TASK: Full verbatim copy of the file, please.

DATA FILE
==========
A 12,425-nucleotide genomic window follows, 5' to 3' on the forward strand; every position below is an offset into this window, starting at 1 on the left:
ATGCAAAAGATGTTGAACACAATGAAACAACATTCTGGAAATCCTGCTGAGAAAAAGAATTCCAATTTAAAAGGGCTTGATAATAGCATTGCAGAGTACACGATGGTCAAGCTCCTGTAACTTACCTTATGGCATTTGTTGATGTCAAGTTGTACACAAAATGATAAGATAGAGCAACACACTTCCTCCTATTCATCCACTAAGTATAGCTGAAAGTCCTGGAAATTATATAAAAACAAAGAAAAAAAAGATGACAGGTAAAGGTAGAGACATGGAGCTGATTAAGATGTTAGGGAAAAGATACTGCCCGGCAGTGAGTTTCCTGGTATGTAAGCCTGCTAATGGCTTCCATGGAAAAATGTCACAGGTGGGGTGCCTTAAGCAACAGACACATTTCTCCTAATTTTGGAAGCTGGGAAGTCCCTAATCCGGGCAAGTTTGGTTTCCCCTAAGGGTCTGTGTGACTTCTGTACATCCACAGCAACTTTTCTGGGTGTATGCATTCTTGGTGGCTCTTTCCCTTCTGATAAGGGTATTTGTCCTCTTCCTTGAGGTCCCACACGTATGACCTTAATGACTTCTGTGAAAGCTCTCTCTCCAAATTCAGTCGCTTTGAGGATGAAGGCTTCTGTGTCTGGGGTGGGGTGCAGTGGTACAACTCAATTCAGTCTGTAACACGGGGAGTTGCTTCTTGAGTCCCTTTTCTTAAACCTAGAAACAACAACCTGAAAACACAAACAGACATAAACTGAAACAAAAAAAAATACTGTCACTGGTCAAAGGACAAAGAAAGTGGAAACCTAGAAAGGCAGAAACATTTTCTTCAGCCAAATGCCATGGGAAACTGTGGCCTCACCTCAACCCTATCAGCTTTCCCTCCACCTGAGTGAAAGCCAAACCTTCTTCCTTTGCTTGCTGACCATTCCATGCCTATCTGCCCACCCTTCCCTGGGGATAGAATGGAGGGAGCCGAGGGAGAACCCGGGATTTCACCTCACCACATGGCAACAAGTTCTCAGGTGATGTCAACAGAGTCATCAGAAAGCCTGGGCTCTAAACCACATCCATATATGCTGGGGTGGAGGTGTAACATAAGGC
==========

A 12,425-nucleotide genomic window follows, 5' to 3' on the forward strand; every position below is an offset into this window, starting at 1 on the left:
ATGCAAAAGATGTTGAACACAATGAAACAACATTCTGGAAATCCTGCTGAGAAAAAGAATTCCAATTTAAAAGGGCTTGATAATAGCATTGCAGAGTACACGATGGTCAAGCTCCTGTAACTTACCTTATGGCATTTGTTGATGTCAAGTTGTACACAAAATGATAAGATAGAGCAACACACTTCCTCCTATTCATCCACTAAGTATAGCTGAAAGTCCTGGAAATTATATAAAAACAAAGAAAAAAAAGATGACAGGTAAAGGTAGAGACATGGAGCTGATTAAGATGTTAGGGAAAAGATACTGCCCGGCAGTGAGTTTCCTGGTATGTAAGCCTGCTAATGGCTTCCATGGAAAAATGTCACAGGTGGGGTGCCTTAAGCAACAGACACATTTCTCCTAATTTTGGAAGCTGGGAAGTCCCTAATCCGGGCAAGTTTGGTTTCCCCTAAGGGTCTGTGTGACTTCTGTACATCCACAGCAACTTTTCTGGGTGTATGCATTCTTGGTGGCTCTTTCCCTTCTGATAAGGGTATTTGTCCTCTTCCTTGAGGTCCCACACGTATGACCTTAATGACTTCTGTGAAAGCTCTCTCTCCAAATTCAGTCGCTTTGAGGATGAAGGCTTCTGTGTCTGGGGTGGGGTGCAGTGGTACAACTCAATTCAGTCTGTAACACGGGGAGTTGCTTCTTGAGTCCCTTTTCTTAAACCTAGAAACAACAACCTGAAAACACAAACAGACATAAACTGAAACAAAAAAAAATACTGTCACTGGTCAAAGGACAAAGAAAGTGGAAACCTAGAAAGGCAGAAACATTTTCTTCAGCCAAATGCCATGGGAAACTGTGGCCTCACCTCAACCCTATCAGCTTTCCCTCCACCTGAGTGAAAGCCAAACCTTCTTCCTTTGCTTGCTGACCATTCCATGCCTATCTGCCCACCCTTCCCTGGGGATAGAATGGAGGGAGCCGAGGGAGAACCCGGGATTTCACCTCACCACATGGCAACAAGTTCTCAGGTGATGTCAACAGAGTCATCAGAAAGCCTGGGCTCTAAACCACATCCATATATGCTGGGGTGGAGGTGTAACATAAGGC